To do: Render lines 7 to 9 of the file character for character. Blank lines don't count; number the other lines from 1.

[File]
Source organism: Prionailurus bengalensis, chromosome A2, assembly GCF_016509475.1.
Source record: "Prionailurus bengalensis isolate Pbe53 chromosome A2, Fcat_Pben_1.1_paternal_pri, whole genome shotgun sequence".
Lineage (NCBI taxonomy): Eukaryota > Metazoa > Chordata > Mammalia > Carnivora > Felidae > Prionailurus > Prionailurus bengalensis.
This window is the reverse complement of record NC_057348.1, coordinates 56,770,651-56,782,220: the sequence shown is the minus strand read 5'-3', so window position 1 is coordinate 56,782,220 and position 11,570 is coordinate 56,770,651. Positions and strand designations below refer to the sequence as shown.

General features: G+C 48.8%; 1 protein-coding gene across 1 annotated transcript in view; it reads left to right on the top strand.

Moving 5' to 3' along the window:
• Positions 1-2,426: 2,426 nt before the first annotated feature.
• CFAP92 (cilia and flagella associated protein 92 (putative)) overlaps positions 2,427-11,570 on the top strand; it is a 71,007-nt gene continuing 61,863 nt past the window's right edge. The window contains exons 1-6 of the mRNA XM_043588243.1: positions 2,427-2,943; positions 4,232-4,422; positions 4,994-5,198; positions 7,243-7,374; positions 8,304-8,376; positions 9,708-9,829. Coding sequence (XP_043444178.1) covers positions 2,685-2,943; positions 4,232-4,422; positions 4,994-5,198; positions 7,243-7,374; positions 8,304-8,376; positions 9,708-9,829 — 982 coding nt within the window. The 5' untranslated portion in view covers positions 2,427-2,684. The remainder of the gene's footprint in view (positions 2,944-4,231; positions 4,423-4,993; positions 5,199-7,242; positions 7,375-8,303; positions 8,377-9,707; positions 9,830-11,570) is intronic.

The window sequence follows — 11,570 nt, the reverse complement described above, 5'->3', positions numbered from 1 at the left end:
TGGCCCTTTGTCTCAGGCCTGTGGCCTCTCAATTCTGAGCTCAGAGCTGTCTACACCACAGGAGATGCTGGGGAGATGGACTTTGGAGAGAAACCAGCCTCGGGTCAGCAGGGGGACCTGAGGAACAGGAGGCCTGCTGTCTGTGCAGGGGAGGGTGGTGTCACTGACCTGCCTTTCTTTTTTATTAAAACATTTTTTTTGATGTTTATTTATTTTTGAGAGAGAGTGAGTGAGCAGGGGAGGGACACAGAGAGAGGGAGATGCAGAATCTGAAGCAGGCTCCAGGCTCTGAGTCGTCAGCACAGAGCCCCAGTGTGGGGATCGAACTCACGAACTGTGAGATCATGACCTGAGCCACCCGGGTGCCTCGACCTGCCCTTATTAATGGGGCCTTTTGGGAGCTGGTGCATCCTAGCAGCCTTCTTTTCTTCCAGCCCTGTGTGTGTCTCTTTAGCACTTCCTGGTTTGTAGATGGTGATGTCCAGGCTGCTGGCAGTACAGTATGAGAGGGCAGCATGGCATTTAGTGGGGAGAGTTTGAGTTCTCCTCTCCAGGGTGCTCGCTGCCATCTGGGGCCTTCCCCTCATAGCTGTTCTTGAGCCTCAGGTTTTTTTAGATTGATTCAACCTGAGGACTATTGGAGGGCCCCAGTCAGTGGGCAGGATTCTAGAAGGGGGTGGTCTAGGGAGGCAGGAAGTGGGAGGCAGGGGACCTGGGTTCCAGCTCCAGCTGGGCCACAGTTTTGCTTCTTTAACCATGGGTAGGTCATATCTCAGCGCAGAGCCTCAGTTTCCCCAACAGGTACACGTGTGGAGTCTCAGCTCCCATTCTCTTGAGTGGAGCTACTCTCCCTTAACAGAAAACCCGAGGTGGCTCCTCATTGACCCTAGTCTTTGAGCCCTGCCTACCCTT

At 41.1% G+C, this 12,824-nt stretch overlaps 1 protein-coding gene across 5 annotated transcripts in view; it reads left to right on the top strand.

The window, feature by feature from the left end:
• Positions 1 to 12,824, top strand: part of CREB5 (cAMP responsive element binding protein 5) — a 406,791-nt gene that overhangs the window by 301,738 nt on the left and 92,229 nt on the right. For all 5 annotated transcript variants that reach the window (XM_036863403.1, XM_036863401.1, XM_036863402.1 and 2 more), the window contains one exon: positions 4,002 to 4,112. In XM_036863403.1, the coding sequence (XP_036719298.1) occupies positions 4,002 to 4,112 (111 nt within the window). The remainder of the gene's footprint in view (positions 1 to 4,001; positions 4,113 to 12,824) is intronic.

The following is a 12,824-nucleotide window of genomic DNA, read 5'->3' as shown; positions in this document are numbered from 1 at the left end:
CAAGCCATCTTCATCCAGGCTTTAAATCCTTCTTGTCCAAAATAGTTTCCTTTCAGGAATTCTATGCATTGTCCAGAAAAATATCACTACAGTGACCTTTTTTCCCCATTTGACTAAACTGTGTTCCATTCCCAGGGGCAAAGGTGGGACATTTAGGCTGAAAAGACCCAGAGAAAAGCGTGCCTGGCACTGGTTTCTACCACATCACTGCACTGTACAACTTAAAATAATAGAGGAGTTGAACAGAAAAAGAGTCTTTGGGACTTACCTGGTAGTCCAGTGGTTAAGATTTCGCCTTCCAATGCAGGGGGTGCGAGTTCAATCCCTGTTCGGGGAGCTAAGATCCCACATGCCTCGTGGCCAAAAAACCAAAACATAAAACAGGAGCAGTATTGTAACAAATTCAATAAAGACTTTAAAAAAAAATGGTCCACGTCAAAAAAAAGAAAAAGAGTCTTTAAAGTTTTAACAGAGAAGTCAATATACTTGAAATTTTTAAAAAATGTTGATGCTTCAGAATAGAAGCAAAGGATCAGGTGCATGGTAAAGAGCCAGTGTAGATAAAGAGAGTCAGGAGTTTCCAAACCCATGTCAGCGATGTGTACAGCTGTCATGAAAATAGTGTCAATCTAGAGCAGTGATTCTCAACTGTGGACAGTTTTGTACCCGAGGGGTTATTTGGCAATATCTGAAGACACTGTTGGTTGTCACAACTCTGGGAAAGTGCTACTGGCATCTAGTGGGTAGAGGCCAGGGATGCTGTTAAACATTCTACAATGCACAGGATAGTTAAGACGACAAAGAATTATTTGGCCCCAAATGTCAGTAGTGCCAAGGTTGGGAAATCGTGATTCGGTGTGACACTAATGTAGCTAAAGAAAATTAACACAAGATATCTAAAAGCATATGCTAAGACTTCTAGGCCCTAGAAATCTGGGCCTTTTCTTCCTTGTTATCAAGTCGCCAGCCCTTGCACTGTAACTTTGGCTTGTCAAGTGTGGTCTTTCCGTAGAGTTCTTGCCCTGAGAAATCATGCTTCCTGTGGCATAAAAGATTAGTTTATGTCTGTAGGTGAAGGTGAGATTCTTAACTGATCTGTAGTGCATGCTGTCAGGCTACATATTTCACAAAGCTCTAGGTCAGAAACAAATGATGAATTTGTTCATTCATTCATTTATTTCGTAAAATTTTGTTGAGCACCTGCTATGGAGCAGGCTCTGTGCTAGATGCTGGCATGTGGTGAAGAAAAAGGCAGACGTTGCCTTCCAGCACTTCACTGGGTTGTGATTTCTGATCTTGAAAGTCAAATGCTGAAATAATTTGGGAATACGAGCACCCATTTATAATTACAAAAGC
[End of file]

• Positions 1-2,426: 2,426 nt before the first annotated feature.
• CFAP92 (cilia and flagella associated protein 92 (putative)) overlaps positions 2,427-11,570 on the top strand; it is a 71,007-nt gene continuing 61,863 nt past the window's right edge. The window contains exons 1-6 of the mRNA XM_043588243.1: positions 2,427-2,943; positions 4,232-4,422; positions 4,994-5,198; positions 7,243-7,374; positions 8,304-8,376; positions 9,708-9,829. Coding sequence (XP_043444178.1) covers positions 2,685-2,943; positions 4,232-4,422; positions 4,994-5,198; positions 7,243-7,374; positions 8,304-8,376; positions 9,708-9,829 — 982 coding nt within the window. The 5' untranslated portion in view covers positions 2,427-2,684. The remainder of the gene's footprint in view (positions 2,944-4,231; positions 4,423-4,993; positions 5,199-7,242; positions 7,375-8,303; positions 8,377-9,707; positions 9,830-11,570) is intronic.

The window sequence follows — 11,570 nt, the reverse complement described above, 5'->3', positions numbered from 1 at the left end: